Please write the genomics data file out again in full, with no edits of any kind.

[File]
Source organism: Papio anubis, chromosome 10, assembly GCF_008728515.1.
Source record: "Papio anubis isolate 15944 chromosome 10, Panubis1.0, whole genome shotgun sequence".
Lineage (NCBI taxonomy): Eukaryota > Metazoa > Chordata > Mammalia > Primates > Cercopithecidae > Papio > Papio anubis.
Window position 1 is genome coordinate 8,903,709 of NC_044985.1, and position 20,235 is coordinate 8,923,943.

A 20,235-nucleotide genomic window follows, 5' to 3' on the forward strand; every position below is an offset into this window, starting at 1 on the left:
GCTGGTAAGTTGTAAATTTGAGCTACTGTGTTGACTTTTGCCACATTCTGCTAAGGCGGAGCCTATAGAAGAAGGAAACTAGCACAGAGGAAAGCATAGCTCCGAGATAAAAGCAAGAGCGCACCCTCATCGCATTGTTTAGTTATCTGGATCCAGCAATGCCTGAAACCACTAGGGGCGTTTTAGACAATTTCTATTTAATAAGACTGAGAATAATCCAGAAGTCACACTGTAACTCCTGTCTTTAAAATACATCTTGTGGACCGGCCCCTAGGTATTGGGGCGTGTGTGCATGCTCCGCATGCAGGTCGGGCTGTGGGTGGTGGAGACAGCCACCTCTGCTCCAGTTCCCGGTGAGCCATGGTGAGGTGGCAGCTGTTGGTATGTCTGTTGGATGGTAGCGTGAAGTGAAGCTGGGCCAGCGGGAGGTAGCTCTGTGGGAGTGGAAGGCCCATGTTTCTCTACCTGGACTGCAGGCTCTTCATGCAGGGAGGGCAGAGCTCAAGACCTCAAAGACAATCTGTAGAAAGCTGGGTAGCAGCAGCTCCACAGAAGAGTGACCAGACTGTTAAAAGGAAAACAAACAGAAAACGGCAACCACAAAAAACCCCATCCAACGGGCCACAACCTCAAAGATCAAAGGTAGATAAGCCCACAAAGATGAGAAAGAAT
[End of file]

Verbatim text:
Source organism: Papio anubis, chromosome 10, assembly GCF_008728515.1.
Source record: "Papio anubis isolate 15944 chromosome 10, Panubis1.0, whole genome shotgun sequence".
Lineage (NCBI taxonomy): Eukaryota > Metazoa > Chordata > Mammalia > Primates > Cercopithecidae > Papio > Papio anubis.
Window position 1 is genome coordinate 8,903,709 of NC_044985.1, and position 20,235 is coordinate 8,923,943.

A 20,235-nucleotide genomic window follows, 5' to 3' on the forward strand; every position below is an offset into this window, starting at 1 on the left:
GCTGGTAAGTTGTAAATTTGAGCTACTGTGTTGACTTTTGCCACATTCTGCTAAGGCGGAGCCTATAGAAGAAGGAAACTAGCACAGAGGAAAGCATAGCTCCGAGATAAAAGCAAGAGCGCACCCTCATCGCATTGTTTAGTTATCTGGATCCAGCAATGCCTGAAACCACTAGGGGCGTTTTAGACAATTTCTATTTAATAAGACTGAGAATAATCCAGAAGTCACACTGTAACTCCTGTCTTTAAAATACATCTTGTGGACCGGCCCCTAGGTATTGGGGCGTGTGTGCATGCTCCGCATGCAGGTCGGGCTGTGGGTGGTGGAGACAGCCACCTCTGCTCCAGTTCCCGGTGAGCCATGGTGAGGTGGCAGCTGTTGGTATGTCTGTTGGATGGTAGCGTGAAGTGAAGCTGGGCCAGCGGGAGGTAGCTCTGTGGGAGTGGAAGGCCCATGTTTCTCTACCTGGACTGCAGGCTCTTCATGCAGGGAGGGCAGAGCTCAAGACCTCAAAGACAATCTGTAGAAAGCTGGGTAGCAGCAGCTCCACAGAAGAGTGACCAGACTGTTAAAAGGAAAACAAACAGAAAACGGCAACCACAAAAAACCCCATCCAACGGGCCACAACCTCAAAGATCAAAGGTAGATAAGCCCACAAAGATGAGAAAGAAT